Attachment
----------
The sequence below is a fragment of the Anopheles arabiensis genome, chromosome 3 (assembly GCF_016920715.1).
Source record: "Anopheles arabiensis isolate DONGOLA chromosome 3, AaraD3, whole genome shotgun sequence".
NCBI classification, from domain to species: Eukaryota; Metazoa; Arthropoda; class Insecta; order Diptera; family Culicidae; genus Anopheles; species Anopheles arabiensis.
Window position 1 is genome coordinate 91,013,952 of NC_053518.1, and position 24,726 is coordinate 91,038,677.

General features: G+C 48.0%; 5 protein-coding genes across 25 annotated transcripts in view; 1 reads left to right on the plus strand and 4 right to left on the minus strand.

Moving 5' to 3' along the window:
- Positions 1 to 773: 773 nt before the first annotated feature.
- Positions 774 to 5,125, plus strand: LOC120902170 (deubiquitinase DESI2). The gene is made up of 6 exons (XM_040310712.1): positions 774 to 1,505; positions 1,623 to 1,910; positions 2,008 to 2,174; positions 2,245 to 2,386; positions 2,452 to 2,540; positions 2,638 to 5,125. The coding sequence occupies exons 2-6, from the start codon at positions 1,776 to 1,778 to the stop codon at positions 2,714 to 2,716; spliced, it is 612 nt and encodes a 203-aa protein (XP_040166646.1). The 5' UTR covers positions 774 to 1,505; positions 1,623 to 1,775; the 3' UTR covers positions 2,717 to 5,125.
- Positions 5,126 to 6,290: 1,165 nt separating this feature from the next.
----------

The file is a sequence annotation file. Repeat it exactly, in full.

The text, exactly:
The sequence below is a fragment of the Anopheles arabiensis genome, chromosome 3 (assembly GCF_016920715.1).
Source record: "Anopheles arabiensis isolate DONGOLA chromosome 3, AaraD3, whole genome shotgun sequence".
NCBI classification, from domain to species: Eukaryota; Metazoa; Arthropoda; class Insecta; order Diptera; family Culicidae; genus Anopheles; species Anopheles arabiensis.
Window position 1 is genome coordinate 91,013,952 of NC_053518.1, and position 24,726 is coordinate 91,038,677.

General features: G+C 48.0%; 5 protein-coding genes across 25 annotated transcripts in view; 1 reads left to right on the plus strand and 4 right to left on the minus strand.

Moving 5' to 3' along the window:
- Positions 1 to 773: 773 nt before the first annotated feature.
- Positions 774 to 5,125, plus strand: LOC120902170 (deubiquitinase DESI2). The gene is made up of 6 exons (XM_040310712.1): positions 774 to 1,505; positions 1,623 to 1,910; positions 2,008 to 2,174; positions 2,245 to 2,386; positions 2,452 to 2,540; positions 2,638 to 5,125. The coding sequence occupies exons 2-6, from the start codon at positions 1,776 to 1,778 to the stop codon at positions 2,714 to 2,716; spliced, it is 612 nt and encodes a 203-aa protein (XP_040166646.1). The 5' UTR covers positions 774 to 1,505; positions 1,623 to 1,775; the 3' UTR covers positions 2,717 to 5,125.
- Positions 5,126 to 6,290: 1,165 nt separating this feature from the next.